NZ Natural History Artist #2: Piers Hayman

Natural-history-series-button

This months Natural History Artist is Piers Hayman. I first heard about him through New Zealand Bird Rescue, a charitable trust of which he was a founding member (then the NZ Wildlife Rehabilitation Trust). Originally from England, and trained as a graphic designer, he emigrated to New Zealand in the early 80’s.

discovering-the-birds-of-nz-takahe

He has done numerous beautiful illustrations of New Zealand Birds, and has written and illustrated numerous books on NZ wildlife- two of the most well-known books being ‘Discovering the Birds of New Zealand and ‘The Bird Next Door’. He was a regular contributor to the New Zealand Herald where he wrote and illustrated a weekly column about birds, a clipping from one of his columns from 1985 is below:

Excerpt of column from the NZ Herald, 9 March 1985
Excerpt of column from the NZ Herald, 9 March 1985

He was also the director of the New Zealand Centre of Wildlife Art, a school that was started in historic Orewa house in 1995, and offered a diploma in wildlife illustration. The school sadly no longer exists, though I wish it did!

Excerpt from NZ Herald, 9th February 1995. Photo credit: Ross White
Excerpt from NZ Herald, 9th February 1995. Photo credit: Ross White

Combining his love for wildlife and art comes across in the beautiful illustrations he created. Some from his wonderful book ‘Discovering the birds of New Zealand’ can be found below- the book itself is split into chapters based on the regions of NZ, with lots of information about the various birds that are illustrated.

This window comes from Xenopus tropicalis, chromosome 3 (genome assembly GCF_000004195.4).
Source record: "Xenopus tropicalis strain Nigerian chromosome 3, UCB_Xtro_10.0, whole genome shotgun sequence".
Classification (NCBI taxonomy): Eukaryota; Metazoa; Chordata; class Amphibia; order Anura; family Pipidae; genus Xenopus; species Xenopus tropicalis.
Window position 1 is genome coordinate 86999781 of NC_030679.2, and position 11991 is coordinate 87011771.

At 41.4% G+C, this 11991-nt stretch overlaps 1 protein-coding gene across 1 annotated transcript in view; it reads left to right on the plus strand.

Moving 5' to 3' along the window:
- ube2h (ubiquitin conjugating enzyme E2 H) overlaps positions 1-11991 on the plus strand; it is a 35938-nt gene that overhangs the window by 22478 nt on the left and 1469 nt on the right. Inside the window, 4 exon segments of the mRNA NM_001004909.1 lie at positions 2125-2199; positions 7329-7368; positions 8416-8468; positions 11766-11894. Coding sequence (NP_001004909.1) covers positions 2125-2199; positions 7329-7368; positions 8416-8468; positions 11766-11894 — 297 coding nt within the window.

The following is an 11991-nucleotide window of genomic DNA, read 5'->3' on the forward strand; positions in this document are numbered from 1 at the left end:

discovering-the-birds-of-gull
Red-Billed Gull. From ‘Discovering the Bird of New Zealand’ (1984) by Piers Hayman.
Paradise Shelducks. From 'Discovering the Bird of New Zealand' (1984) by Piers Hayman.
Paradise Shelducks. From ‘Discovering the Bird of New Zealand’ (1984) by Piers Hayman.

A lot of his works are carefully rendered pen and ink illustrations, and I really liked this technical illustration of the hand-rearing method of endangered takahe chicks:

Takahe chick rearing method, which allows chicks to be raised without seeing humans- developed from an idea by Colin Roderick, by Wildlife Service officer Martin Bell. From 'Discovering the Bird of New Zealand' (1984) by Piers Hayman.
Takahe chick rearing method, which allows chicks to be raised without seeing humans- developed from an idea by Colin Roderick, by Wildlife Service officer Martin Bell. From ‘Discovering the Bird of New Zealand’ (1984) by Piers Hayman.

but there are also a number of beautifully illustrated watercolour paintings.

Kaka. From 'Discovering the Bird of New Zealand' (1984) by Piers Hayman.
Kaka. From ‘Discovering the Bird of New Zealand’ (1984) by Piers Hayman.
New Zealand Stilts. From 'Discovering the Bird of New Zealand' (1984) by Piers Hayman.
New Zealand Stilts. From ‘Discovering the Bird of New Zealand’ (1984) by Piers Hayman.

If you get the chance I recommend checking out ‘Discovering the birds of New Zealand‘- its a lovely work combining ornithological knowledge with wildlife illustration.

References:

Hayman, P. (1984). Discovering the Birds of New Zealand. Auckland: Collins.

Hayman, P. (1985, March 9). A Plethora of Penguins. The New Zealand Herald.

Phare, J. (1995, March 9). Native home for artists. New Zealand Herald.

The beautiful kakariki image used in the header is by Alexander Francis Lydon (1836-1917), created in 1884. It can be found on the Alexander Turnbull Library as a digitised file (Reference Number A-256-027)

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2 thoughts on “NZ Natural History Artist #2: Piers Hayman

  1. Thank you for sharing your wonderful finds! I love vintage bird illustrations, I find them so inspiring, and I too would love to attend the ‘New Zealand Centre of Wildlife Art’ if it still existed!

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